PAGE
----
Skilled Mariners are Dedicated to Safety

Great Lakes-Seaway commercial vessels are operated by highly trained mariners, experts in their area of specialty. Training and licensing is governed by both domestic and international law.

  • International Vessels

    The International Maritime Organization (IMO), an agency of the United Nations, establishes consistent standards for the training of seafarers throughout the world. Such training includes expertise in regulatory compliance, navigation and deck operations, engine operations, radio communications, emergency preparedness, medical care and survival, occupational safety, fatigue management, etc. Crew testing and licensing is governed by the vessel’s “flag-state,” or the country in which the vessel is registered.

  • Domestic Vessels

    U.S. and Canadian vessels operating in the Great Lakes-Seaway system are under the control of captains and senior officers who have studied at U.S. or Canadian maritime colleges, accrued years of on-the-job experience, and have been tested and licensed by government authorities. In the United States crew licensing is handled by the U.S. Coast Guard. In Canada, crew licensing is handled by Transport Canada. In addition to licensing requirements, each company has its own training program to ensure that company-specific standards for navigation expertise are met.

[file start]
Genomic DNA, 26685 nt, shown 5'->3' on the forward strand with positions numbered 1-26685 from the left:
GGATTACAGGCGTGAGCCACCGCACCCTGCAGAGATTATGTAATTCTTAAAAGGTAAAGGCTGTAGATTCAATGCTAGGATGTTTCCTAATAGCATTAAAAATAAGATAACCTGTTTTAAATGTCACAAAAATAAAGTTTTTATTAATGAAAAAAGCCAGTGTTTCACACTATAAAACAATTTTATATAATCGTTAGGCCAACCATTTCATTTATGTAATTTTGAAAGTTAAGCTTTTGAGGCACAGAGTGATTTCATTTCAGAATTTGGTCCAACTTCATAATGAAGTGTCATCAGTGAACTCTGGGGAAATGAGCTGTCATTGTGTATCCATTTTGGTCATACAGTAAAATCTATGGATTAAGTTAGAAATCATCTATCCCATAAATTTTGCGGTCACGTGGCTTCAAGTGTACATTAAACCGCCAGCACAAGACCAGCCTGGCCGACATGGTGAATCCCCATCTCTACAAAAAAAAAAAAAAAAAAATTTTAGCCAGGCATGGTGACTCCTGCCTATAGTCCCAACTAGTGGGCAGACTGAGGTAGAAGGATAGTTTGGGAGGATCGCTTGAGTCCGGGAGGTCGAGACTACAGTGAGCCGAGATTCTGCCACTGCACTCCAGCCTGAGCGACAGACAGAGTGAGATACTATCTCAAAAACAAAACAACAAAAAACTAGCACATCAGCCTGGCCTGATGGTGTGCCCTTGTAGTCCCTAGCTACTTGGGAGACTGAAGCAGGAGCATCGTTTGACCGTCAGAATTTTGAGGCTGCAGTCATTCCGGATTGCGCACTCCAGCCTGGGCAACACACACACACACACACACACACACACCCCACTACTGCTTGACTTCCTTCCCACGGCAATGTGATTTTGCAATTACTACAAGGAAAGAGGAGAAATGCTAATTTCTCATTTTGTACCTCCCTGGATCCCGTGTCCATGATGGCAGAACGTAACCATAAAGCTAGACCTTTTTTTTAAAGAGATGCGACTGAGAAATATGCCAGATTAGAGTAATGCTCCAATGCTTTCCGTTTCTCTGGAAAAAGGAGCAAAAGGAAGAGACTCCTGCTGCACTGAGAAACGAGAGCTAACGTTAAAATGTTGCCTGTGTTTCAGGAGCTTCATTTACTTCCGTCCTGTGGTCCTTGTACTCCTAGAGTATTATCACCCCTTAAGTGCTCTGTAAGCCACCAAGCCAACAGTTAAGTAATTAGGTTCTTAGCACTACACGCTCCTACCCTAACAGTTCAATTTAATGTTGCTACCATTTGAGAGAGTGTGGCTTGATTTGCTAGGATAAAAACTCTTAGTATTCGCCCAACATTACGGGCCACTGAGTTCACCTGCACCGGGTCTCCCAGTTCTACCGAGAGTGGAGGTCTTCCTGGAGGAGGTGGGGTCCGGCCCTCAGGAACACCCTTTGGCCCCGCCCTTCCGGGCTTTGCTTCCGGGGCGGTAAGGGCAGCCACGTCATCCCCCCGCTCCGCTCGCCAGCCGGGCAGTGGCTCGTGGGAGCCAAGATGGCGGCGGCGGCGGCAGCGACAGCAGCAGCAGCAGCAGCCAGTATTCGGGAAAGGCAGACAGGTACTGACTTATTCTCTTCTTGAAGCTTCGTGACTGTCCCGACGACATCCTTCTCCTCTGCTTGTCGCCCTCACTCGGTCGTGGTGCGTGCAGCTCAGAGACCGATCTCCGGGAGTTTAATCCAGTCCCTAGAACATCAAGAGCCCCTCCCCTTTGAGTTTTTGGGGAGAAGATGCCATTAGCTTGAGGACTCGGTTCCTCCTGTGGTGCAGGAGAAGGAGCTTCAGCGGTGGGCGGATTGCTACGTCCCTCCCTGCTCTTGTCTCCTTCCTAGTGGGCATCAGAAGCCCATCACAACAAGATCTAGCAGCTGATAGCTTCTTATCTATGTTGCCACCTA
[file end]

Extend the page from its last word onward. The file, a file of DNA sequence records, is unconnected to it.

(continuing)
• Pilotage

    All international vessels operating on the Great Lakes-Seaway system are required by law to hire a U.S. or Canadian pilot to assist with navigation. Marine pilots are expert navigators familiar with local geography, weather, currents and sailing conditions. Pilots assist the ship’s captain and help to ensure the safe movement of foreign ships while they are operating in our waterway.

    There are five pilotage service providers in the Great Lakes-Seaway region. Two are Canadian, and three are American. These organizations provide services according to geographic area. The pilotage regime in the Great Lakes is governed by Transport Canada and the U.S. Coast Guard. Both agencies oversee pilot qualifications, training, licensing, service standards and rate setting.